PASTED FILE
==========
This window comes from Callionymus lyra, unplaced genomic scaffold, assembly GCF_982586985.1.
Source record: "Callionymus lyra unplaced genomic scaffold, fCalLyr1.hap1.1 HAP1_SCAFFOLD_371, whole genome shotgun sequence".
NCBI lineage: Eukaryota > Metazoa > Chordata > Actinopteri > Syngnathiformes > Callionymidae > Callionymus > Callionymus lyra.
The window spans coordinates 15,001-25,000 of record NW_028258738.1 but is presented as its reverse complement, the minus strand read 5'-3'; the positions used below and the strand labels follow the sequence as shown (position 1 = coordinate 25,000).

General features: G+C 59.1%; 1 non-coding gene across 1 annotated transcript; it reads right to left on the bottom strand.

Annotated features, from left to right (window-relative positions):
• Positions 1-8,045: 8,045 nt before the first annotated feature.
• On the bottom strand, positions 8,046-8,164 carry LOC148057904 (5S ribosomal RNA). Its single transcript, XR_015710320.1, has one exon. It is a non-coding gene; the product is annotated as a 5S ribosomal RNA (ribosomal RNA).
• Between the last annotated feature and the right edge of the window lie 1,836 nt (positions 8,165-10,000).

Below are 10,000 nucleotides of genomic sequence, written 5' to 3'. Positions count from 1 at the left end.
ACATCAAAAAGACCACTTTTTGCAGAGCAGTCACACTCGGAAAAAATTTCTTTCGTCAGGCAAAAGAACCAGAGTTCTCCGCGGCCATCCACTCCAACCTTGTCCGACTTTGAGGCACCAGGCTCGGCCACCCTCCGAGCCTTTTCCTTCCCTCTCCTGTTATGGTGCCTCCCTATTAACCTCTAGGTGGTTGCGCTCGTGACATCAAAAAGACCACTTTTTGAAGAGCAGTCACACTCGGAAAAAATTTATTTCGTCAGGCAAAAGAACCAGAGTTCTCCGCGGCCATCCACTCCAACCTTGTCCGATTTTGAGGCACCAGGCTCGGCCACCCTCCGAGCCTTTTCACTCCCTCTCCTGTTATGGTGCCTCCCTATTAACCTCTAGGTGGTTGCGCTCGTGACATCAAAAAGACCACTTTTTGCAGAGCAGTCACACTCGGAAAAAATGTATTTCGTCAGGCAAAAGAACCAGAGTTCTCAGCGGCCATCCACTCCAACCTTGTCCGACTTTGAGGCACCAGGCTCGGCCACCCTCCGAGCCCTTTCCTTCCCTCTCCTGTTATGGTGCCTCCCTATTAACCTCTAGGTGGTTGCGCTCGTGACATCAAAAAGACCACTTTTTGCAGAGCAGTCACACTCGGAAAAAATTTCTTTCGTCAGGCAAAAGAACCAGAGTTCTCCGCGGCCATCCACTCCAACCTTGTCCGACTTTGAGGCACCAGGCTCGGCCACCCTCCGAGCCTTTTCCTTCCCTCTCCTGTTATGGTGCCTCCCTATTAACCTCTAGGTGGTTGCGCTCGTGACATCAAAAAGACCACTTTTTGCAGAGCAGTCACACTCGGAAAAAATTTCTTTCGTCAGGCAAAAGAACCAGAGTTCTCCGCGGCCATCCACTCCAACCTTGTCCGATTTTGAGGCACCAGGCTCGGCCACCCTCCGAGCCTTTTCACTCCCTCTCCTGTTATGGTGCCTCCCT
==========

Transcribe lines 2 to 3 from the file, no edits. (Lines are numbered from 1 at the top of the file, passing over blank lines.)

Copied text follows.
Source record: "Callionymus lyra unplaced genomic scaffold, fCalLyr1.hap1.1 HAP1_SCAFFOLD_371, whole genome shotgun sequence".
NCBI lineage: Eukaryota > Metazoa > Chordata > Actinopteri > Syngnathiformes > Callionymidae > Callionymus > Callionymus lyra.